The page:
FAQ - Reverse Osmosis
What is Reverse Osmosis?
Reverse osmosis, also known as hyperfiltration, is the finest means of filtration available today. It is the most common treatment technology used by premium bottled water companies. Reverse osmosis refers to the process of forcing water through a semi-permeable membrane under pressure.
How does Reverse Osmosis work?
Reverse osmosis uses a membrane that is semi-permeable, allowing pure water to pass through it, while rejecting the contaminants that are too large to pass through the tiny pores in the membrane.
Can Reverse Osmosis be used on well water or water from other untreated sources (lake or river)?
Yes, RO is generally an excellent choice for homeowners with well water. However, it is important to note that reverse osmosis does not provide foolproof protection against all microorganisms. You should have your water tested for bacteria and virus contamination before relying solely on reverse osmosis. If microbiological contamination is present or suspected, you should combine reverse osmosis with an ultraviolet system for maximum effectiveness and protection against bacteria and viruses. A water softener or whole-house iron filter may also be advisable (depending one the level of relevant contaminants in your well water) to prevent membrane fouling thereby ensuring maximum membrane life and effectiveness.
How often does the reverse osmosis membrane need to be replaced?
With proper maintenance of your sediment and activated carbon pre-filters, your reverse osmosis membrane should last 2-3 years.
Why are reverse osmosis systems always combined with carbon and sediment pre-filters?
The only major category of contaminants that reverse osmosis is not highly effective in removing (organic compounds) is specifically targeted by activated carbon filters. Pre-filters also prevent the reverse osmosis membrane from being fouled or clogged by sediment, chlorine, and other contaminants, thereby enhancing its effectiveness and lifespan.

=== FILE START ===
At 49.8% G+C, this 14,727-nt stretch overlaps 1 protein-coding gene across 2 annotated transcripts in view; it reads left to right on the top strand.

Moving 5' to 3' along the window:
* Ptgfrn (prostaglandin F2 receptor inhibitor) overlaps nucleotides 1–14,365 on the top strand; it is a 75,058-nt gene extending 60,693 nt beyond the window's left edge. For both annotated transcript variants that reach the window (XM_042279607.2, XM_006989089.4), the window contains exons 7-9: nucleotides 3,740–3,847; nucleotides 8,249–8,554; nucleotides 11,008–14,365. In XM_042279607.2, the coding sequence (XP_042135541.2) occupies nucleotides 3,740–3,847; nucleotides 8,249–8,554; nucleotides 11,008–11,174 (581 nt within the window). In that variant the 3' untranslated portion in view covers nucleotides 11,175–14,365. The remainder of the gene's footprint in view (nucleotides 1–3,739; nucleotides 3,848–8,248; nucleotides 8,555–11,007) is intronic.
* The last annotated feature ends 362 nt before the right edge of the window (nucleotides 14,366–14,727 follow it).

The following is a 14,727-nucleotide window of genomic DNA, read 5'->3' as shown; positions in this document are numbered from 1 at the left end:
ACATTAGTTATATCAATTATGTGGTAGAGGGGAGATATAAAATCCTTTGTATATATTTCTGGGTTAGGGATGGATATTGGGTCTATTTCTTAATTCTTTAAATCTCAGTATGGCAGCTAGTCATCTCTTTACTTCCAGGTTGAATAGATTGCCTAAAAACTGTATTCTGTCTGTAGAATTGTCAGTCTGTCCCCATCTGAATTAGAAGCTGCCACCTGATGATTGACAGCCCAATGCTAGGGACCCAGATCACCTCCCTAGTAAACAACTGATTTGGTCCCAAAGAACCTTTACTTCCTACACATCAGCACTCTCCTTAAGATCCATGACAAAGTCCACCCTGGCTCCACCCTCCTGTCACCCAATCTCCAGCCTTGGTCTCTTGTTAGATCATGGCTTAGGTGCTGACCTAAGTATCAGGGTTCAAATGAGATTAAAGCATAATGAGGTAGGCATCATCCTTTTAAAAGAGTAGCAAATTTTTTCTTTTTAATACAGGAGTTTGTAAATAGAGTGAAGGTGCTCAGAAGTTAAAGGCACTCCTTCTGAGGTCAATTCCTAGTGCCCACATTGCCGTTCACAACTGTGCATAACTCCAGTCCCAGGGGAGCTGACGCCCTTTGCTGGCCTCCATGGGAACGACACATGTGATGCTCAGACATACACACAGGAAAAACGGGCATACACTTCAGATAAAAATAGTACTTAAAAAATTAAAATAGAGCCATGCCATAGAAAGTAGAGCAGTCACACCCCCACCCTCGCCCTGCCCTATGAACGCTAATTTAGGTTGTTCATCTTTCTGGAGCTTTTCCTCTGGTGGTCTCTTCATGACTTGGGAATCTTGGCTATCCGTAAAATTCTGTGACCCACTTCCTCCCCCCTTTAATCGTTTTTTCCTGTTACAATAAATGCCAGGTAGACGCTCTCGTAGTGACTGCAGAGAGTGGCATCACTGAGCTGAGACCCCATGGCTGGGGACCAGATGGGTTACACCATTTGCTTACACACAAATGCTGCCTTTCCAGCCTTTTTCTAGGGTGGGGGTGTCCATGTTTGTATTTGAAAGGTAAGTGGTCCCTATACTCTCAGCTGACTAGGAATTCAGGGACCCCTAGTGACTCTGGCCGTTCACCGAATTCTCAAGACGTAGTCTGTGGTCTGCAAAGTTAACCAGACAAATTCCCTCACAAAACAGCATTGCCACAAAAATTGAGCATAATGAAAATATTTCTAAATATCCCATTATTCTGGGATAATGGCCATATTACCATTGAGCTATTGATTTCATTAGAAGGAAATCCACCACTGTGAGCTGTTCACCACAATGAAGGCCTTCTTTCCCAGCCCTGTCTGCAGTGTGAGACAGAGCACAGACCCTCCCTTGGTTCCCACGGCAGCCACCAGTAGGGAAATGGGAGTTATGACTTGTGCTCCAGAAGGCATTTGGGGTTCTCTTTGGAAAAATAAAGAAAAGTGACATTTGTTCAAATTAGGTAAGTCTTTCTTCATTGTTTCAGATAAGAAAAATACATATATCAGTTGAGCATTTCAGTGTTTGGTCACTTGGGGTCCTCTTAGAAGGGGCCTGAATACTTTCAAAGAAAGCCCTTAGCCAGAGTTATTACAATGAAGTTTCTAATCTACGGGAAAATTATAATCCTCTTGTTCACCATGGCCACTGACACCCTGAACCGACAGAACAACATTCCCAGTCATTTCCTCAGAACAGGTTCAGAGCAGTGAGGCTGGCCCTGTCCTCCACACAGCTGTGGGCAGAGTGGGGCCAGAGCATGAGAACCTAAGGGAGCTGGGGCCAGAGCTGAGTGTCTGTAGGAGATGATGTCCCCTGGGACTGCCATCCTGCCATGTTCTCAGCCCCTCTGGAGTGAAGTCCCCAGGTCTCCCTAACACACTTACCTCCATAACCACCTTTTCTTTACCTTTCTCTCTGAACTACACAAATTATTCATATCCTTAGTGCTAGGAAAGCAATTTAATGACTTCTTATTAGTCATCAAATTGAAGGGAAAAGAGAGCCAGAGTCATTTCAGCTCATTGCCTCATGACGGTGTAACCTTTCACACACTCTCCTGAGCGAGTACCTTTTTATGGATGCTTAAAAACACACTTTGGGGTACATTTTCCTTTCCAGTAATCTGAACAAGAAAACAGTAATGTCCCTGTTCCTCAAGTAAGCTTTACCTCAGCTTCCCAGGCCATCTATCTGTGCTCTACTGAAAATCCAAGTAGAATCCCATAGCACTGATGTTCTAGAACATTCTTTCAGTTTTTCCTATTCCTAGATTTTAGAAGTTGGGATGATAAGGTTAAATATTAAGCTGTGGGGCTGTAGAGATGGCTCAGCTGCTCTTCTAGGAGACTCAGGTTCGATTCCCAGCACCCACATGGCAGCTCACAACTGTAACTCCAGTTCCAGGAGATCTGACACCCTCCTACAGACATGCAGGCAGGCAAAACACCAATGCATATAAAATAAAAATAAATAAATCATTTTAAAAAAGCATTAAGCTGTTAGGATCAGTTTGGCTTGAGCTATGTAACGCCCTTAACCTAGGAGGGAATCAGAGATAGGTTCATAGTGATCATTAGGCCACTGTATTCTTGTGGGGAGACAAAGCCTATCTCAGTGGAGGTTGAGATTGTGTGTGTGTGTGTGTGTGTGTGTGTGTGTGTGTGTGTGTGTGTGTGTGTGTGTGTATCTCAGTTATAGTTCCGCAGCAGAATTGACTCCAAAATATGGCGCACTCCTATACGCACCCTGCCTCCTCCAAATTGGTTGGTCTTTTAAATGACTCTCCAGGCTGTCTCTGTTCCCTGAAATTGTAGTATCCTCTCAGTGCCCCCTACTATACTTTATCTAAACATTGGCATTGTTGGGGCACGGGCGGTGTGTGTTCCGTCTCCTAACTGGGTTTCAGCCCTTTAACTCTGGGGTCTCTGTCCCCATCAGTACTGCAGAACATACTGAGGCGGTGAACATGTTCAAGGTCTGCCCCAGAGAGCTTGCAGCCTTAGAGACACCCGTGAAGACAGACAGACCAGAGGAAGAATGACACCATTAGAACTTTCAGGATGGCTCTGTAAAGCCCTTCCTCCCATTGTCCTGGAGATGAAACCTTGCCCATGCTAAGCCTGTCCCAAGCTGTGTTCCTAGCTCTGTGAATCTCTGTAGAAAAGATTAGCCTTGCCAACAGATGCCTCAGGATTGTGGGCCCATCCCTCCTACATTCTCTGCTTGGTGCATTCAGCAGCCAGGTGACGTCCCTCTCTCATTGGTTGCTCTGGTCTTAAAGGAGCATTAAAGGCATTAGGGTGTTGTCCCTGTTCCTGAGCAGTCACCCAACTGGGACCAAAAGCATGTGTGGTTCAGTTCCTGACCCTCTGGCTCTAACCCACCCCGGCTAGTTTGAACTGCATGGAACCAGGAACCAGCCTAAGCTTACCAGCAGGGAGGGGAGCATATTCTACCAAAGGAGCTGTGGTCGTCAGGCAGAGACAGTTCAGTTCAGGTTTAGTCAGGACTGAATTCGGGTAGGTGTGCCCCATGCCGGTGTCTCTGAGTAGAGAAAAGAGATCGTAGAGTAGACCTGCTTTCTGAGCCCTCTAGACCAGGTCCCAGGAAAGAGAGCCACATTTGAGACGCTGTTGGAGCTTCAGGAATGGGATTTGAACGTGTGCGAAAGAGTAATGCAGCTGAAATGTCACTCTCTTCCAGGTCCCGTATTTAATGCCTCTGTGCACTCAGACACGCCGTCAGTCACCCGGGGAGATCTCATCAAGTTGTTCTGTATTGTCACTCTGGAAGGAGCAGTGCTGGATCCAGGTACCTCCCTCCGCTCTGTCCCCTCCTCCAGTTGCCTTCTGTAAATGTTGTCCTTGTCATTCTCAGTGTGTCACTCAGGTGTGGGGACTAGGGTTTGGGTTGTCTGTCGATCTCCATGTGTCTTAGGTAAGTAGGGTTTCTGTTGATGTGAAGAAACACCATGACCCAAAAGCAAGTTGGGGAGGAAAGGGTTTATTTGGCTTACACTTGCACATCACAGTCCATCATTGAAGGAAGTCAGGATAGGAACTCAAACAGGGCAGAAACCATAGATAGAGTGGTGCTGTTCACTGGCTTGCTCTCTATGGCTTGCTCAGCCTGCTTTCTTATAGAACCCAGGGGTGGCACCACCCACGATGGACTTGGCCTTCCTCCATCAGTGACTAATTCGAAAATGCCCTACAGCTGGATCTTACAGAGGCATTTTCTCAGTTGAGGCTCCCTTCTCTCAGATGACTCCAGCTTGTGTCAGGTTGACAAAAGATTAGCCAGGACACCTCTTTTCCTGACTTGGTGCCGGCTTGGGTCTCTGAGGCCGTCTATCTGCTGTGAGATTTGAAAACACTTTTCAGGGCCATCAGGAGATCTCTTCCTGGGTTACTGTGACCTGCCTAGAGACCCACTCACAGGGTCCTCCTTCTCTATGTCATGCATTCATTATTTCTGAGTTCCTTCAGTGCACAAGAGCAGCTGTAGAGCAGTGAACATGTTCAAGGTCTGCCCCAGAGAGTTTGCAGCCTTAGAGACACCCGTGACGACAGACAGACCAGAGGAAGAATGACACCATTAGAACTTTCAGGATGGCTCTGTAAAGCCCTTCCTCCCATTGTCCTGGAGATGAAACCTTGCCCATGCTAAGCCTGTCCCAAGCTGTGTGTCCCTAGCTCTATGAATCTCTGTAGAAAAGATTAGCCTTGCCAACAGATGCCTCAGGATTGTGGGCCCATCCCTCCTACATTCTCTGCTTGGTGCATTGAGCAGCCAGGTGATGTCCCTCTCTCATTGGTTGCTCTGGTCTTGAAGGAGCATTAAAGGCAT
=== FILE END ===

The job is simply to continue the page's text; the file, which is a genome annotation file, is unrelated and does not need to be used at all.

Are all reverse osmosis systems equally effective?
Absolutely not. Like all water filters, the effectiveness of a reverse osmosis system depends greatly on the quality of its components - especially its pre-filter cartridges (quantity and quality) and the membrane itself. Lower quality pre-filters will suffer from premature membrane fouling, as well as reduced performance, purified water output, and membrane life.
I notice that a reverse osmosis system will remove just about everything from my water, including some nutrients that are good for the body. Should I take a supplement to counteract the nutrients that I will no longer get through my water?
No, this is not necessary. You should already be getting all of the nutrients such as essential salts, vitamins, and other trace minerals from the food you eat and the other beverages you drink.
What is "crossflow"?
Quality reverse osmosis systems use a process known as crossflow to allow the membrane to continually clean itself. As some of the fluid passes through the membrane the rest continues downstream, sweeping the rejected contaminants away from the membrane and down the drain. This prevents contaminants from backing up against the membrane and clogging it.
How much purified water can a home RO system produce?
Our RO systems come standard with a membrane that produces about 50 gallons of purified water per day. An upgrade is available at a relatively low cost which allows you to boost production to 100 gallons per day. The upgrade kit includes a larger membrane and housing and a larger storage tank (20 gallons). The actual amount of water produced in your home will depend on your household water pressure. Because reverse osmosis water purification occurs slowly (it is a very fine filter!), a storage tank is used to hold 3 gallons of purified water at all times so pure water is always at your fingertips.